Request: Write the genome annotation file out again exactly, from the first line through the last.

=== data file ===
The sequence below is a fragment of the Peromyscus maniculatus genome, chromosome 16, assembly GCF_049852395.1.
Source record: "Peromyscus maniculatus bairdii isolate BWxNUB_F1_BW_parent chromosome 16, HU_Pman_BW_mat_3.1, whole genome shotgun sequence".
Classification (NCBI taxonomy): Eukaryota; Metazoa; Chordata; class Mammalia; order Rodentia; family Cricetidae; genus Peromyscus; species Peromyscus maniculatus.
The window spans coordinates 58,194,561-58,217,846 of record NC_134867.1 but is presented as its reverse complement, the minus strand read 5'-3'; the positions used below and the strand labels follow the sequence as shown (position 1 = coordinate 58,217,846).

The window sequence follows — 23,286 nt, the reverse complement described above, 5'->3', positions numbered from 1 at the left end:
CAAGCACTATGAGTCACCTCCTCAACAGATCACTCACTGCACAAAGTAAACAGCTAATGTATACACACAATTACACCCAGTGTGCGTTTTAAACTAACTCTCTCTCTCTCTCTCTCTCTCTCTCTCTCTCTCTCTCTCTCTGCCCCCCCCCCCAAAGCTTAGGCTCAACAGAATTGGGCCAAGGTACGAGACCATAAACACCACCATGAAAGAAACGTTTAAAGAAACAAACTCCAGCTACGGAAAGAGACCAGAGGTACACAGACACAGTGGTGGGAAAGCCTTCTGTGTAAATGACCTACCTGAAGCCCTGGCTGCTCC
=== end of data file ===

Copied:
The sequence below is a fragment of the Peromyscus maniculatus genome, chromosome 16, assembly GCF_049852395.1.
Source record: "Peromyscus maniculatus bairdii isolate BWxNUB_F1_BW_parent chromosome 16, HU_Pman_BW_mat_3.1, whole genome shotgun sequence".
Classification (NCBI taxonomy): Eukaryota; Metazoa; Chordata; class Mammalia; order Rodentia; family Cricetidae; genus Peromyscus; species Peromyscus maniculatus.
The window spans coordinates 58,194,561-58,217,846 of record NC_134867.1 but is presented as its reverse complement, the minus strand read 5'-3'; the positions used below and the strand labels follow the sequence as shown (position 1 = coordinate 58,217,846).

The window sequence follows — 23,286 nt, the reverse complement described above, 5'->3', positions numbered from 1 at the left end:
CAAGCACTATGAGTCACCTCCTCAACAGATCACTCACTGCACAAAGTAAACAGCTAATGTATACACACAATTACACCCAGTGTGCGTTTTAAACTAACTCTCTCTCTCTCTCTCTCTCTCTCTCTCTCTCTCTCTCTCTCTGCCCCCCCCCCCAAAGCTTAGGCTCAACAGAATTGGGCCAAGGTACGAGACCATAAACACCACCATGAAAGAAACGTTTAAAGAAACAAACTCCAGCTACGGAAAGAGACCAGAGGTACACAGACACAGTGGTGGGAAAGCCTTCTGTGTAAATGACCTACCTGAAGCCCTGGCTGCTCC